higher education

The Price Is Not Right: Solving Student Debt Starts with Stopping Soaring Tuition Cost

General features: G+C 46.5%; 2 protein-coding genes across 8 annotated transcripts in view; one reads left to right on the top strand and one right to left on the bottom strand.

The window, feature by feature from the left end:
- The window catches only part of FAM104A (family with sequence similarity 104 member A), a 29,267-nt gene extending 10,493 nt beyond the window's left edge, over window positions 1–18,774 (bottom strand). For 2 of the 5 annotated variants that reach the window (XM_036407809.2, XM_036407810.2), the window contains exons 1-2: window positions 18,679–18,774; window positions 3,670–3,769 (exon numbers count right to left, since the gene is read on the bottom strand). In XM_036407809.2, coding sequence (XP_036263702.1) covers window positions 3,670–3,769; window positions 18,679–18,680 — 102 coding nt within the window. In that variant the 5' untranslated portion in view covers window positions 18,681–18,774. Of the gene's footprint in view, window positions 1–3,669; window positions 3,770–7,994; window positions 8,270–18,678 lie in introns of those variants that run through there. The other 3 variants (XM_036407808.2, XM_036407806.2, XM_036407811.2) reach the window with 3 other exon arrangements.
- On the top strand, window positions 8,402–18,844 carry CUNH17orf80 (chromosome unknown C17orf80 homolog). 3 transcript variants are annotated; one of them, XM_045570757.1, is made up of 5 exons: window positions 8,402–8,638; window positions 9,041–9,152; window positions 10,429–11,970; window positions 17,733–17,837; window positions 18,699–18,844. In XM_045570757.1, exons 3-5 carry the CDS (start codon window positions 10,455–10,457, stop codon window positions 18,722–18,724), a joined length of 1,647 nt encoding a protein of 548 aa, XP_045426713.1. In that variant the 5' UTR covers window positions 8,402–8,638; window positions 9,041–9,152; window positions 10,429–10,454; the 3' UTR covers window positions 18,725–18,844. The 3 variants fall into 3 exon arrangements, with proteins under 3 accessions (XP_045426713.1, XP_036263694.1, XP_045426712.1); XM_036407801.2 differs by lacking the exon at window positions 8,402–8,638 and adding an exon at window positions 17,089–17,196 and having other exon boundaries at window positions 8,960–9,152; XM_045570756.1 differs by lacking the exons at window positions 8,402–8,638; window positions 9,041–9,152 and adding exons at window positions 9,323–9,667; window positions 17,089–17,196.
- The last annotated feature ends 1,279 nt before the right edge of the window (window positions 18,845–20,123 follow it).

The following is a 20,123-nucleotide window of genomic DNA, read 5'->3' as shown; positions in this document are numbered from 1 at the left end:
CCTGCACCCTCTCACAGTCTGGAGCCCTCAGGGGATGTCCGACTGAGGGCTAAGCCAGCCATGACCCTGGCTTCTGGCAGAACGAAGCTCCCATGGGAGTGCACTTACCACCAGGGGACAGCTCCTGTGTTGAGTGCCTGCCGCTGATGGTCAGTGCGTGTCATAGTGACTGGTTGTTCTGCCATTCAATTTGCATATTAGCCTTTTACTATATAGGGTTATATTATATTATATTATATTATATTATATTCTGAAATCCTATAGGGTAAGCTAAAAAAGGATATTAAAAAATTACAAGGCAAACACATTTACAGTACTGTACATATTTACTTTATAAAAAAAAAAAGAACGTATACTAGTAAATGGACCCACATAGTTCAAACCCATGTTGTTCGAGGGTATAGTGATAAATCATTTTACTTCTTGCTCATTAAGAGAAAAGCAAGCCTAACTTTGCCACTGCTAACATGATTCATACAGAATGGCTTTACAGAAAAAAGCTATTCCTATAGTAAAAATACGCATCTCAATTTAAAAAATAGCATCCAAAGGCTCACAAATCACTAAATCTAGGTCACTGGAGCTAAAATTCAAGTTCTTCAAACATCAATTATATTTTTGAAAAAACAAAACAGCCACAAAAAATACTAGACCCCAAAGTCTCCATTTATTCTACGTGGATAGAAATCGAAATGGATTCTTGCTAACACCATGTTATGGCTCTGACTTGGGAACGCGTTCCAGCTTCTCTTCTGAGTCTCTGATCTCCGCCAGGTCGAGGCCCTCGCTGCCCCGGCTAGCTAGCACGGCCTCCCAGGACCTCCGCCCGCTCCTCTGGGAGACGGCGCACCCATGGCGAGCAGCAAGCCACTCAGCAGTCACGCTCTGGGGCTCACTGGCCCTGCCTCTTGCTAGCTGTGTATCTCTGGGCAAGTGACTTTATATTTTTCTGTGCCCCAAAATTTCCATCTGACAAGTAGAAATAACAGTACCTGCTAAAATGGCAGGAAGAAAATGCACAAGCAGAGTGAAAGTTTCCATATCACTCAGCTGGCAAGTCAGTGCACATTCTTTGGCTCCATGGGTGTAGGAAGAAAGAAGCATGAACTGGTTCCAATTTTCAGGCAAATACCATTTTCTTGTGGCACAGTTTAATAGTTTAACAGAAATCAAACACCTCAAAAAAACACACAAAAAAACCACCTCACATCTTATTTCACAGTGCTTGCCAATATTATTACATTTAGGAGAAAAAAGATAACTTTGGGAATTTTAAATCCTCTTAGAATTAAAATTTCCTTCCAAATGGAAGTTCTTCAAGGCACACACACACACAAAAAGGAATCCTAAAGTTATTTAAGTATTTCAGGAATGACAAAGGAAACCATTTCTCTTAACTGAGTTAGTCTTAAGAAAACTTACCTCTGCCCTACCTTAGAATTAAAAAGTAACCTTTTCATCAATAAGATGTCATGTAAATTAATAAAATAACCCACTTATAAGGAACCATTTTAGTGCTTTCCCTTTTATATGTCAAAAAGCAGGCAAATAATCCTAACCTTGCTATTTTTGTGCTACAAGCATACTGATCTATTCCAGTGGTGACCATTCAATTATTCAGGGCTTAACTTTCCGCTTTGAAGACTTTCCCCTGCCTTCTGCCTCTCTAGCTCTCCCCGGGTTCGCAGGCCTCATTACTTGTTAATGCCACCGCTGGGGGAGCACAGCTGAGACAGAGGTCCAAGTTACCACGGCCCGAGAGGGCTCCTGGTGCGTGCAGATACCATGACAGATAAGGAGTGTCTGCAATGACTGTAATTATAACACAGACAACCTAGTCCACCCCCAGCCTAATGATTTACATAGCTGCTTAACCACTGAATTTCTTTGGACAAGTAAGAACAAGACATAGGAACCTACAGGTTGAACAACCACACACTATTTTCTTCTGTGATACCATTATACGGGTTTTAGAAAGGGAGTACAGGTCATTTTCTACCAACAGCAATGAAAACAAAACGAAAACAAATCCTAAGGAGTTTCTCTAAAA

(Source) On August 8, 2020, the former Secretary of Education renewed the suspension of student loans, stopped collections, and waived federal loan interest until the end of the year. The action taken by the federal government acknowledges that there is a problem but addresses only the immediate threat by providing temporary relief. In September, some senators called for the former President to cancel $50,000 of student borrower debt under the Higher Education Act, the effects of which would endure beyond the pandemic. However, both solutions are limited, as they fail to address the source of the student debt crisis: the precipitously increasing cost of higher education placing borrowers in a strenuous situation: paying off thousands of dollars in student loan debt for ages after graduation. Part of the challenge of addressing the larger problem lies in the lack of consensus about what causes the price of higher education to increase. Bill Bennett, the Reagan Administration’s Secretary of Education, launched one prominent theory on why tuition prices continue to climb. Commonly known as the Bennett Hypothesis, Bill Bennett blamed colleges for exploiting federal financial aid expansions by raising tuition prices, believing the subsidies would“cushion the increase.” He criticized colleges for being [read more]